And the proposals keep on coming. Issue by issue — from income support to innovation — US Senator Marco Rubio is trying to modernize the creaky Republican policy agenda. Now at the front of his queue, retirement security.
OK, here’s what you want reasonable Social Security reform to achieve: more help for lower-income Americans, less help for the rich, better economic incentives for older workers, additional choice for the middle-class. Oh, and long-term solvency. Put it all together and get vastly improved and sustainable retirement security for Americans in an economy buffeted by automation and globalization.
Directionally and substantively, Rubio’s new retirement proposal, which he outlined Tuesday at the National Press Club, seems a solid step forward (at least based on what’s in the fact sheet issued by his office). Under the Rubio plan, (a) low-incomes retirees would get higher benefits, while high-income retirees would see their benefits grow more slowly; (b) both the 12.4% Social Security payroll tax for all individuals who have reached retirement age and the Retirement Earnings Test for early retirees would be eliminated; (c) the retirement age for workers under 55 would be gradually raised; (d) Americans without an employer-sponsored plan would gain access to the 401k-like Thrift Savings Plan currently just for Congress and federal workers; (e) Medicare would transition to a premium support system.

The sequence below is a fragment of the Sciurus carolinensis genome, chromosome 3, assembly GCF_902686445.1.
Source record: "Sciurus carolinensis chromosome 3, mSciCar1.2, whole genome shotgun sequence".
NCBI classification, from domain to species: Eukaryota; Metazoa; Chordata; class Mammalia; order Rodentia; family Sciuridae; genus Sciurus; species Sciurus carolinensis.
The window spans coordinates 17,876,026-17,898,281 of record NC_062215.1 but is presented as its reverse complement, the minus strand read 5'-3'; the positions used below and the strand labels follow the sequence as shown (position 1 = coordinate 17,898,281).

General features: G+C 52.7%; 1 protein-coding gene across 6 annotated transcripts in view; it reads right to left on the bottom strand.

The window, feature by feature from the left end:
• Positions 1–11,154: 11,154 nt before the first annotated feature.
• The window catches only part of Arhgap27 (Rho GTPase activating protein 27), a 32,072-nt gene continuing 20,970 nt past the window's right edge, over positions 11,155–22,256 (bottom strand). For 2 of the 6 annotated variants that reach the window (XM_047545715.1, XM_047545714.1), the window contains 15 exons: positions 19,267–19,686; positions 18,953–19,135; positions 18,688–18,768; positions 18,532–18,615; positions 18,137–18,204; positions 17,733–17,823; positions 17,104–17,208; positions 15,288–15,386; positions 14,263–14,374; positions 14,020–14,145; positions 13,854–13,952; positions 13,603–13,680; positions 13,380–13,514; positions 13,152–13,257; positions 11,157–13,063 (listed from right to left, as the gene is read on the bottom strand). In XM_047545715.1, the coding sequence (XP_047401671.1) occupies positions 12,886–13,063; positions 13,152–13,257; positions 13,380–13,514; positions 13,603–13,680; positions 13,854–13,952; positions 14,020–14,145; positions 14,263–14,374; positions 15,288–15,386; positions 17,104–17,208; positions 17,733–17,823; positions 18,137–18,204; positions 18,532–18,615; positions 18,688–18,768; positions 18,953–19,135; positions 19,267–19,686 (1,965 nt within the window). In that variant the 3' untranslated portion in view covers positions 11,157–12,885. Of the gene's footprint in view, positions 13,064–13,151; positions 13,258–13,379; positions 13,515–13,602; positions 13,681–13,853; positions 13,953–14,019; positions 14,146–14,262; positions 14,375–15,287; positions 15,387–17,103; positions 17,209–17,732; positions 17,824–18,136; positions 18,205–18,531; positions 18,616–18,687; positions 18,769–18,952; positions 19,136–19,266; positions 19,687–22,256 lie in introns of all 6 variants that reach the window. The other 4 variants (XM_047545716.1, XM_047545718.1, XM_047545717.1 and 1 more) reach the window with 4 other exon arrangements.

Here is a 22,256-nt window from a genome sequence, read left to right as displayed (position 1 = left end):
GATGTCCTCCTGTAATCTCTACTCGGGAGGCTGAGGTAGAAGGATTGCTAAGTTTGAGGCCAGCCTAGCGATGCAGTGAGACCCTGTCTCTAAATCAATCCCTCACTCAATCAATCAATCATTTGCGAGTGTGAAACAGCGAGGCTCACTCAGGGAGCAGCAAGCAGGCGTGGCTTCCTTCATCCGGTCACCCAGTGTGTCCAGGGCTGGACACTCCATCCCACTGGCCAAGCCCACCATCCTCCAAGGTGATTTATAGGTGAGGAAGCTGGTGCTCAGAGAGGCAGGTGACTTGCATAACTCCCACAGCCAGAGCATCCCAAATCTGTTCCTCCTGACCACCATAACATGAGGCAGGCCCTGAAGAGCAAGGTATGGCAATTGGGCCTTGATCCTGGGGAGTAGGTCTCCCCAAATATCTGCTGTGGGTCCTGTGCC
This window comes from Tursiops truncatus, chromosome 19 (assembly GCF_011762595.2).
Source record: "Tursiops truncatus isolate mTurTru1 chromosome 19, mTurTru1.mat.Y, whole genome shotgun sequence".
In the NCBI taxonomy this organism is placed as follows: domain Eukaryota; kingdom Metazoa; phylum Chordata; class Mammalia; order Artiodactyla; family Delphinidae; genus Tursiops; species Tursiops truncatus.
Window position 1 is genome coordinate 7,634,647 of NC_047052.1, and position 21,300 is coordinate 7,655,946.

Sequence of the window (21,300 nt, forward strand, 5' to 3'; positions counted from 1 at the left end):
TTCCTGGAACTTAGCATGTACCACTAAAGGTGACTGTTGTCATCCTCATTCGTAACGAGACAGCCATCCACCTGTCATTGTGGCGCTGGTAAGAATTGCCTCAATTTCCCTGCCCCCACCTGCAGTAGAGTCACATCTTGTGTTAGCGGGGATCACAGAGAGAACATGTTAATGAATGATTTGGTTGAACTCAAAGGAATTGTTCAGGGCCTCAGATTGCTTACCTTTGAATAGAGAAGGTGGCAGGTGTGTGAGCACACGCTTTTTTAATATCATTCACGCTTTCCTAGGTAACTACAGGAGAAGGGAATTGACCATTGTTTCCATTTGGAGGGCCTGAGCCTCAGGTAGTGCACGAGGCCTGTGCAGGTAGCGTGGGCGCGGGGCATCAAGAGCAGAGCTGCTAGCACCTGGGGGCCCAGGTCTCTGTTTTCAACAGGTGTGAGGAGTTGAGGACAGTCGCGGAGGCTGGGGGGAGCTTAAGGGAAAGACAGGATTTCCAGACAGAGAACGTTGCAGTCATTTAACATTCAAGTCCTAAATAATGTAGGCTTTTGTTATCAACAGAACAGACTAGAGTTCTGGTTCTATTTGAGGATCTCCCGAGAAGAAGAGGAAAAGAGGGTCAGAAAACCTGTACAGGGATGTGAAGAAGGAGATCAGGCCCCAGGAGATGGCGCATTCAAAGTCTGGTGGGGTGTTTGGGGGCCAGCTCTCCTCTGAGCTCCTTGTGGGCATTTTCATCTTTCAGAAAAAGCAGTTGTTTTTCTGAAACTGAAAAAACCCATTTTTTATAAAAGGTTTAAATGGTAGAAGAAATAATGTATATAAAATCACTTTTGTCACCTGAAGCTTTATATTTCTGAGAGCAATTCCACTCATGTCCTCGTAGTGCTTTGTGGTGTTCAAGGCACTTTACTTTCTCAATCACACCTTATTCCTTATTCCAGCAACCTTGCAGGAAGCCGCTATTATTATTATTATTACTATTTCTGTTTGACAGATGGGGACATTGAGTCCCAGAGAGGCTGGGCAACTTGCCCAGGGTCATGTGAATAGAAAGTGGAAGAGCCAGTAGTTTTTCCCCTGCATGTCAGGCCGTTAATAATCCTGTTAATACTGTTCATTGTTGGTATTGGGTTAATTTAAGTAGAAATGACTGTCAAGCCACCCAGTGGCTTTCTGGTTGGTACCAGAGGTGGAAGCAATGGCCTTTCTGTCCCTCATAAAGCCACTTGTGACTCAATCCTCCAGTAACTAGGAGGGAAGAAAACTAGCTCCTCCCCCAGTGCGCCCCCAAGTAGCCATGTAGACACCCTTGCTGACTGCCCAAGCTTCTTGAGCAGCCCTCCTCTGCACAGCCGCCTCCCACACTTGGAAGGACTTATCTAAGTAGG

Rubio’s fresh ideas would strengthen the safety net for lower-income folks and the self-employed, while also promoting economic growth by increasing savings and labor force participation. Not a bad two-fer. The Rubio plan also finally moves the center-right policy debate beyond the idea of personal savings accounts carved out from the existing Social Security system. Indeed, he deserves credit for even tackling meaningful Social Security reform given its “third rail” status.
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